Together with the hospitality sector, construction is responsible for the majority of all bankruptcies each year. Construction is a broad, but precarious sector, with numerous stakeholders hanging together, reliant on each other, like a chain. Disruption in the sector often affects all parties. Graydon can assist with appropriate compliance solutions to manage risks and detect opportunities.
Overview & challenges
2020 was a special year. The bomb has not yet burst, but in the medium term, the coronavirus crisis will also take victims from the construction sector. Everyone realises that this is coming, because the construction sector is sensitive to the economic cycle, but at the same time also late-cyclical in nature.
Consumer confidence is declining. Uncertainty causes investments and major projects to be postponed. The number of government tenders for such projects has also decreased considerably. In addition, approval of permits and planned permission has been painfully slow.
It means that the players in the construction sector still have a number of projects to complete, but new orders are scarce. The order book for the near future looks empty. A price battle, pushing margins further down, lurks around the corner. It is a major challenge for the sector to remain competitive.
Most players know the use of company information to check the (financial) reliability of customers or subcontractors. In these times, it becomes more important than ever to perform these checks consistently and to continuously monitor all business relationships. Not only with regard to creditworthiness, because figures from past annual accounts– before the Corona crisis – no longer have any value. You also need to know whether, or how quickly an organisation can recover once support measures cease and all (deferred) bills have to be paid. As many as a quarter of the construction companies that were healthy before the crisis are now in a difficult position. So make it a habit to be proactive instead of reactive.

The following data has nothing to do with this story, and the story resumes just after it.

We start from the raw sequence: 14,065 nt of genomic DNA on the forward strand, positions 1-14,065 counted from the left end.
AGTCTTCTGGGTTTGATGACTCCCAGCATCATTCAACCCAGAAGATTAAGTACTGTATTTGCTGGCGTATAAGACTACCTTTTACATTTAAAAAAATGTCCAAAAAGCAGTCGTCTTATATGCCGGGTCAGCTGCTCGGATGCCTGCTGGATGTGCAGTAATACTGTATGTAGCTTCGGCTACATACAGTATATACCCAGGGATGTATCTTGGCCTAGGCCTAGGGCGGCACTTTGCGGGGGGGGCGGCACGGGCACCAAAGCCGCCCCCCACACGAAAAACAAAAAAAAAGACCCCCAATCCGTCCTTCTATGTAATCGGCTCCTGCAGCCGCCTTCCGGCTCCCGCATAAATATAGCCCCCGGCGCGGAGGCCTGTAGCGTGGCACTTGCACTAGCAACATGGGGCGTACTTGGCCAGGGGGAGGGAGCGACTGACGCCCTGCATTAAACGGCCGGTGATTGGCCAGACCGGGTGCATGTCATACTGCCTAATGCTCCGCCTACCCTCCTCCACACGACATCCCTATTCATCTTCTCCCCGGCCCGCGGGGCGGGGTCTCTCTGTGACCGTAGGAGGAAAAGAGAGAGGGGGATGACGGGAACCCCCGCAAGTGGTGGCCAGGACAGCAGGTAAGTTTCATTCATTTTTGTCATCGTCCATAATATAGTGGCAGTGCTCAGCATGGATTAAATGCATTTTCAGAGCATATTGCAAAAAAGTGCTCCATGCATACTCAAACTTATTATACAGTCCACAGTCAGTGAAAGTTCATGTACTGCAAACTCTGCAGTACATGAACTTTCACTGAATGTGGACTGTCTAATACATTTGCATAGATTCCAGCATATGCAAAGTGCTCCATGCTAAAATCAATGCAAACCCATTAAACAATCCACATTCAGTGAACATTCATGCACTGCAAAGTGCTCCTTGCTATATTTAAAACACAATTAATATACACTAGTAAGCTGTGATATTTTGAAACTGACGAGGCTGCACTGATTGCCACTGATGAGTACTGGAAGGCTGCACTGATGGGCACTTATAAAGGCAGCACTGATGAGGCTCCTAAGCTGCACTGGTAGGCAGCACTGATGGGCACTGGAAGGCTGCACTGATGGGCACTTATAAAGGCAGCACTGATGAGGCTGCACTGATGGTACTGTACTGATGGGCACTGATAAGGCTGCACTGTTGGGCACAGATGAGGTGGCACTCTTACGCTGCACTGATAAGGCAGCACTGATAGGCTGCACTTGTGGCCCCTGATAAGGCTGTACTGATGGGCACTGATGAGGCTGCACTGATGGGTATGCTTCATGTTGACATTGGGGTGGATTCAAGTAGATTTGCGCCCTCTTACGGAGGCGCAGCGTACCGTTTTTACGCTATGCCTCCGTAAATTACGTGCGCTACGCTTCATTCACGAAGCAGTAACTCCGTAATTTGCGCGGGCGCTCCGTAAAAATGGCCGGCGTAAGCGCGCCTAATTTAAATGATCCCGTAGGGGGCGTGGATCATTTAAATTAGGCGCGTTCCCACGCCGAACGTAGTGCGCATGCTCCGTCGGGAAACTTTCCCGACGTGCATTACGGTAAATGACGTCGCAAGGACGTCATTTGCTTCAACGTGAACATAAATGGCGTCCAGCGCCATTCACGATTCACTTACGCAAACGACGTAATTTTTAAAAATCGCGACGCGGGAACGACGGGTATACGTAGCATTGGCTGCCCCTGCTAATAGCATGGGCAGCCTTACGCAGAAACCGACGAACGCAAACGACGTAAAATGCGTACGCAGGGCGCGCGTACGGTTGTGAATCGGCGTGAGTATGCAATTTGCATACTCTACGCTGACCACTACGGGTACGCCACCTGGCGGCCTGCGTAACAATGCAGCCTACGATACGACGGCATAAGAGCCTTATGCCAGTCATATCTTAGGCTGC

Customer due diligence in the construction industry
In the midst of all these challenges, it is essential to perform thorough customer and supplier due diligence before your company goes into business with other parties. It ensures that - even before you get started - you can already estimate the reliability of your business relations. You don't want to risk starting a project with someone with a dubious reputation. If this comes to light when the project is up and running, it is already too late. Due diligence prevents these nasty surprises during construction projects or at least significantly limits the chance of this. So in addition to a credit check, it is advisable to thoroughly research the background and reputation of your partners for strategic projects.
Late payments has been an ongoing issue in the Construction Industry with serious consequences to smaller players in the industry. Larger firms who fail to pay on time to their sub-contractors can cause serious supply chain risk, particularly putting smaller firms out of business due to cash flow problems. As a result, the construction industry's 'late payment charter' is aimed at tackling the late payment culture. However, we assess the impact it's had within the industry.
In the sector, more and more stories of fraud involving building materials and machines are also emerging. A big blow to the construction companies that are affected by it. Be aware that there are solutions to detect fraud at an early stage.
In a sector where there are many risks, you need accurate information that takes into account the most recent developments. Every weak link in the chain is a risk. Because as soon as a link fails, it has an impact on your company. Graydon is your strategic partner and provides you with the right solutions to manage these risks and organise processes efficiently. But also to detect opportunities. Because organisations that focus on healthy companies can significantly improve their margins and Return On Investment (ROI).